Caleb Westphal hasn’t missed a Friday night fish fry since 2013. Follow along with his never-ending adventures here.

Do you remember last week, when I almost died in the heat at Summerfest, while trying all their fried fish options? Neither do I. Thankfully, the weather this past Friday was much more pleasant. It was one of those summer days in Wisconsin when the sky was clear and the sun was out, but the temperature was only about 70 degrees. Being that it was so nice out and I didn’t have any fish fry plans, I figured it was the perfect evening for a drive through the countryside.

Recently I’ve been more curious about little towns and villages surrounding Milwaukee. In particular, I’ve wondered where people in those towns go for fish on a Friday night. Sure, I’ve gone to places like Cudahy, Oak Creek, and South Milwaukee, but what about the towns and villages a little bit farther out on the periphery, the places that are talked about even less—places like Kneeland, Raymond, Elm Grove, and Granville? Where are people eating fish in those places?

And what about Caledonia? It’s a place I can’t recall ever going to, and when someone says the word, all I do is think of the Louis Jordan song with the similar sounding name. But they just have to have a great fish fry somewhere, right? So that’s where I headed, with the intention of eating at The Depot. Sadly, when I got to the restaurant, I found out they were closed. (I could have avoided this if I would have taken a closer look at their Facebook page, on which they had posted that they would be closed.)

I had just crossed into Racine County, and there was no way I was going to cross back over the county line without a fish fry. I thought about heading to another small town, but then figured that since I was halfway to Racine, I might as well just go there. Hell, I hadn’t been there in almost a year, not since the time I was front row in a lawn chair for a Booker T. Jones show. After looking at my phone for about only 30 seconds, I found a place that was listed as having both all-you-can-eat fish and homemade potato pancakes, and that was all the information I needed to decide where to go.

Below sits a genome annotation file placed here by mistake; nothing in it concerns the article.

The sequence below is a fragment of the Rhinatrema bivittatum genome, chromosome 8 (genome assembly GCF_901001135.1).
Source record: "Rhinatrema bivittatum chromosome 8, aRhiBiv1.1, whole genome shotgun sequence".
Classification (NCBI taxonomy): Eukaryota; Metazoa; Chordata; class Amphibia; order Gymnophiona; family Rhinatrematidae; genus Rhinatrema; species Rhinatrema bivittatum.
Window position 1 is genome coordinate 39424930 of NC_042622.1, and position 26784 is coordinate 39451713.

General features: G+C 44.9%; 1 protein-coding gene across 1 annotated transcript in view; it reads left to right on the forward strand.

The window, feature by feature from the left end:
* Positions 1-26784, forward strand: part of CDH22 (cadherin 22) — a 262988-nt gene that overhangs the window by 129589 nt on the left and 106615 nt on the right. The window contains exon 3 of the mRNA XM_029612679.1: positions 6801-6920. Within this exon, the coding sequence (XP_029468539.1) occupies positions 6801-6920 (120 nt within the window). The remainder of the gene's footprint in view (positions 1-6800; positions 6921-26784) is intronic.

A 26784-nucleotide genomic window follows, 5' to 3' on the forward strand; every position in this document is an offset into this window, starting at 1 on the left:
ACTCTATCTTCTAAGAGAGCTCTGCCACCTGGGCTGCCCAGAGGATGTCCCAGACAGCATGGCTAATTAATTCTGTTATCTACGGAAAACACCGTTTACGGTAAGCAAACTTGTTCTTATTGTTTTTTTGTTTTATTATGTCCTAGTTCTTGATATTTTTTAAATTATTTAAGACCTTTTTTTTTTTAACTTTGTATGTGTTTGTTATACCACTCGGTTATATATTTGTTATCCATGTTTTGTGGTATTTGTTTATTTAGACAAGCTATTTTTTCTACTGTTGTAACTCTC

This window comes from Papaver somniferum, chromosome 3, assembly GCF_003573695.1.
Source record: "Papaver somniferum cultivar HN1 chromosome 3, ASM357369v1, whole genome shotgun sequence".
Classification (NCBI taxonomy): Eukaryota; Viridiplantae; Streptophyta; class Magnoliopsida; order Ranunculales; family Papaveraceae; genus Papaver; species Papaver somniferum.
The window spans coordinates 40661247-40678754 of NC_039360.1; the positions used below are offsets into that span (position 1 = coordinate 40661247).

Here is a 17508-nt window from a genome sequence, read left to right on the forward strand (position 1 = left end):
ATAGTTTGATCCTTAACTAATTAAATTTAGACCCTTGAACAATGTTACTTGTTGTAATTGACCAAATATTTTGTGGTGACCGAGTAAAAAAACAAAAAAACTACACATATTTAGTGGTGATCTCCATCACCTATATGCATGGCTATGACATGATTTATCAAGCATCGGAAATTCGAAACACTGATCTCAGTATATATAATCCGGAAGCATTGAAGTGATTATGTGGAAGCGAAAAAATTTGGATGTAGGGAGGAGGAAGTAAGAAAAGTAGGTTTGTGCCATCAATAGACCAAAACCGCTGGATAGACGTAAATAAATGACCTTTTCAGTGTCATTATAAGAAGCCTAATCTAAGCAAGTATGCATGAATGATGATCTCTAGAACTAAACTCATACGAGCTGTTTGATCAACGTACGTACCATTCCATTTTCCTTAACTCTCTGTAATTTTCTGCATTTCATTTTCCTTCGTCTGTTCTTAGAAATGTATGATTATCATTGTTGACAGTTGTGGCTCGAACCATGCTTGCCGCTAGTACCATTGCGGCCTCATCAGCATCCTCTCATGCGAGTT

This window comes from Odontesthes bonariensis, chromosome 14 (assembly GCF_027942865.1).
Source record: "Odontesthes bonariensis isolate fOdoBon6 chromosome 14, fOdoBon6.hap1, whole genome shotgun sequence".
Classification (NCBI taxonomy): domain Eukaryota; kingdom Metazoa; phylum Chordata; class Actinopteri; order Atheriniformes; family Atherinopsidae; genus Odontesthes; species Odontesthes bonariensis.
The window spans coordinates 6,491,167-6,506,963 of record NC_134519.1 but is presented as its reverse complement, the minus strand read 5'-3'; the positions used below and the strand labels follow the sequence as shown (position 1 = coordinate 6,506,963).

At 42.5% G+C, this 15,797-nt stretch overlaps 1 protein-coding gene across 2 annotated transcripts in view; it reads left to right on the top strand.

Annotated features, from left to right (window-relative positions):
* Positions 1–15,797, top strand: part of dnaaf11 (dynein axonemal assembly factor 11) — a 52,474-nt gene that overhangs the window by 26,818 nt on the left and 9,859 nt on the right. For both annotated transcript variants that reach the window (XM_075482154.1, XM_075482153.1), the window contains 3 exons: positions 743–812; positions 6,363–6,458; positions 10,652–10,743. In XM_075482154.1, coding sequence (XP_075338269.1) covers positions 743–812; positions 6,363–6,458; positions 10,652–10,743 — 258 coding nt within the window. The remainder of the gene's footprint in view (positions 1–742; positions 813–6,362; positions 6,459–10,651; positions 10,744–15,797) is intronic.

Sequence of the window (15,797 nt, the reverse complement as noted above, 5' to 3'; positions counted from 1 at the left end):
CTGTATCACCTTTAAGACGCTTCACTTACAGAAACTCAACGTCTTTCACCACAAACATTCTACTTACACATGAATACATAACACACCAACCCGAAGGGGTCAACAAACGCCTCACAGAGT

From the moment I spotted the building, I had a feeling that Cliff’s Boathouse Cafe (301 Hamilton St., 262-633-1767) had been a good choice. On one hand it is unassuming, with its diminutive size, solid-white paint job, and hand-painted signs, but at the same time the red-lettered signs loudly proclaim the goodness within: “HOME OF THE SECRET RECIPE POTATO PANCAKES” and “FISH FRY ALL-U CAN EAT.” Inside, mounted fish such as perch, salmon, and blue marlin cover the wood-paneled walls, as does a patchwork of other things, like sports memorabilia, an advertisement for a lost dog, some old pictures, a piece of paper reminding everyone that drinking during a pregnancy can cause birth defects, and a chalkboard sign saying “CASH ONLY.” A large bell hangs on the door and rings when a customer comes in. The place actually feels like a boathouse, or maybe a juke joint, and there are less than 10 tables in all.

Owned by Cliff Wolosek, the restaurant just celebrated its 31st birthday, being opened on July 3, 1987. Cliff’s stepson, Marc Brunette, started working there when he was 13, and now is the one who really keeps the place moving. This was on full display when I was there: He was taking orders, clearing tables, running back into the kitchen, and going outside to tell people their tables were ready. His daughter happened to be my waitress, and from what I could tell, there was only one more person working there, who was cooking in back. I didn’t see Cliff, but I suppose he could have been in back cooking, too.